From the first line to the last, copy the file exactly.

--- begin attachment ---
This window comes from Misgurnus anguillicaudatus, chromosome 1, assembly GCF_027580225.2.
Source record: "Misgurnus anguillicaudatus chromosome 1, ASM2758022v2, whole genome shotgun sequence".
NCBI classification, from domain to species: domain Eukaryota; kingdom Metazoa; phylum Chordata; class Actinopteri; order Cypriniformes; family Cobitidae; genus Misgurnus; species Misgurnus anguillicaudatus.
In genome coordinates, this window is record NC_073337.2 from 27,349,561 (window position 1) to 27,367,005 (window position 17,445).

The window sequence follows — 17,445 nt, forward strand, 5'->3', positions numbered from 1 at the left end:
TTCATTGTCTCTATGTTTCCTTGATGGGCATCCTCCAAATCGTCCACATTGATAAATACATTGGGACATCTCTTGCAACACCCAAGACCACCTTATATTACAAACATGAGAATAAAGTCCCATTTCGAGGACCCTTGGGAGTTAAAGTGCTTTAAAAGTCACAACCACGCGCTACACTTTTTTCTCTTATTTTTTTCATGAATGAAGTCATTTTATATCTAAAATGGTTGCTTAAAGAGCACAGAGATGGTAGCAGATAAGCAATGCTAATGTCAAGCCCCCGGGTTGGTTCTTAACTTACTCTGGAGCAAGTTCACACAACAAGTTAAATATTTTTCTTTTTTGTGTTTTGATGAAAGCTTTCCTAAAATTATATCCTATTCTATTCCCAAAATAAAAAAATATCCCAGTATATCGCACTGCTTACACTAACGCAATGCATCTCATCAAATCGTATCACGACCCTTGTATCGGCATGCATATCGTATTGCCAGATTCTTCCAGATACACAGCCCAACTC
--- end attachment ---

This window comes from Misgurnus anguillicaudatus, chromosome 1, assembly GCF_027580225.2.
Source record: "Misgurnus anguillicaudatus chromosome 1, ASM2758022v2, whole genome shotgun sequence".
NCBI classification, from domain to species: domain Eukaryota; kingdom Metazoa; phylum Chordata; class Actinopteri; order Cypriniformes; family Cobitidae; genus Misgurnus; species Misgurnus anguillicaudatus.
In genome coordinates, this window is record NC_073337.2 from 27,349,561 (window position 1) to 27,367,005 (window position 17,445).

The window sequence follows — 17,445 nt, forward strand, 5'->3', positions numbered from 1 at the left end:
TTCATTGTCTCTATGTTTCCTTGATGGGCATCCTCCAAATCGTCCACATTGATAAATACATTGGGACATCTCTTGCAACACCCAAGACCACCTTATATTACAAACATGAGAATAAAGTCCCATTTCGAGGACCCTTGGGAGTTAAAGTGCTTTAAAAGTCACAACCACGCGCTACACTTTTTTCTCTTATTTTTTTCATGAATGAAGTCATTTTATATCTAAAATGGTTGCTTAAAGAGCACAGAGATGGTAGCAGATAAGCAATGCTAATGTCAAGCCCCCGGGTTGGTTCTTAACTTACTCTGGAGCAAGTTCACACAACAAGTTAAATATTTTTCTTTTTTGTGTTTTGATGAAAGCTTTCCTAAAATTATATCCTATTCTATTCCCAAAATAAAAAAATATCCCAGTATATCGCACTGCTTACACTAACGCAATGCATCTCATCAAATCGTATCACGACCCTTGTATCGGCATGCATATCGTATTGCCAGATTCTTCCAGATACACAGCCCAACTC